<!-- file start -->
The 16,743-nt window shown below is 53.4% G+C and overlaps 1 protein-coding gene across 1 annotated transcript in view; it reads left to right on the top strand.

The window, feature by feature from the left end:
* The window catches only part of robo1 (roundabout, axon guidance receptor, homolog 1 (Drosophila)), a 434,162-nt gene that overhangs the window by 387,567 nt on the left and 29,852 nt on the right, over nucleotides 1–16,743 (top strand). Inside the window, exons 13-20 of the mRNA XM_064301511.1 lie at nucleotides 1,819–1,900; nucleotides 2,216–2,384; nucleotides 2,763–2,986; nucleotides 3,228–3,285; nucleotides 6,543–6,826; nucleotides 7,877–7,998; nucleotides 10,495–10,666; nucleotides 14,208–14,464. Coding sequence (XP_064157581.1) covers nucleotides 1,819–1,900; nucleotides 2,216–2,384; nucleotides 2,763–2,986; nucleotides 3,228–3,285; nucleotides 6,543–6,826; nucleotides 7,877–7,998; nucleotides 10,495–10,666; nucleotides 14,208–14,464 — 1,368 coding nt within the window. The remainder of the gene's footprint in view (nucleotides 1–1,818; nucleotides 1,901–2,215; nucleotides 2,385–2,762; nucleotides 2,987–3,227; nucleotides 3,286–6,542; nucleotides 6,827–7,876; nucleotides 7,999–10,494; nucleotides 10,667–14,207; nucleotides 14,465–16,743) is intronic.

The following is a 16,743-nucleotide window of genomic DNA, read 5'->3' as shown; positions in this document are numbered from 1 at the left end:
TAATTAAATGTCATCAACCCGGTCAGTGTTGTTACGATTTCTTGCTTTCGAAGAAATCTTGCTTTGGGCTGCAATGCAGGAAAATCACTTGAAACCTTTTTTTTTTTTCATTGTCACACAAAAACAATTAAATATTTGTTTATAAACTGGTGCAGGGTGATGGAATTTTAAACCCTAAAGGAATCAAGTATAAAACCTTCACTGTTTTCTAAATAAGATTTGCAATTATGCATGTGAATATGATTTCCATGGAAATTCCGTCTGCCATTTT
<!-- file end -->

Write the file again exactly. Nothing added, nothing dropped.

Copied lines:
The 16,743-nt window shown below is 53.4% G+C and overlaps 1 protein-coding gene across 1 annotated transcript in view; it reads left to right on the top strand.

The window, feature by feature from the left end:
* The window catches only part of robo1 (roundabout, axon guidance receptor, homolog 1 (Drosophila)), a 434,162-nt gene that overhangs the window by 387,567 nt on the left and 29,852 nt on the right, over nucleotides 1–16,743 (top strand). Inside the window, exons 13-20 of the mRNA XM_064301511.1 lie at nucleotides 1,819–1,900; nucleotides 2,216–2,384; nucleotides 2,763–2,986; nucleotides 3,228–3,285; nucleotides 6,543–6,826; nucleotides 7,877–7,998; nucleotides 10,495–10,666; nucleotides 14,208–14,464. Coding sequence (XP_064157581.1) covers nucleotides 1,819–1,900; nucleotides 2,216–2,384; nucleotides 2,763–2,986; nucleotides 3,228–3,285; nucleotides 6,543–6,826; nucleotides 7,877–7,998; nucleotides 10,495–10,666; nucleotides 14,208–14,464 — 1,368 coding nt within the window. The remainder of the gene's footprint in view (nucleotides 1–1,818; nucleotides 1,901–2,215; nucleotides 2,385–2,762; nucleotides 2,987–3,227; nucleotides 3,286–6,542; nucleotides 6,827–7,876; nucleotides 7,999–10,494; nucleotides 10,667–14,207; nucleotides 14,465–16,743) is intronic.

The following is a 16,743-nucleotide window of genomic DNA, read 5'->3' as shown; positions in this document are numbered from 1 at the left end:
TAATTAAATGTCATCAACCCGGTCAGTGTTGTTACGATTTCTTGCTTTCGAAGAAATCTTGCTTTGGGCTGCAATGCAGGAAAATCACTTGAAACCTTTTTTTTTTTTCATTGTCACACAAAAACAATTAAATATTTGTTTATAAACTGGTGCAGGGTGATGGAATTTTAAACCCTAAAGGAATCAAGTATAAAACCTTCACTGTTTTCTAAATAAGATTTGCAATTATGCATGTGAATATGATTTCCATGGAAATTCCGTCTGCCATTTT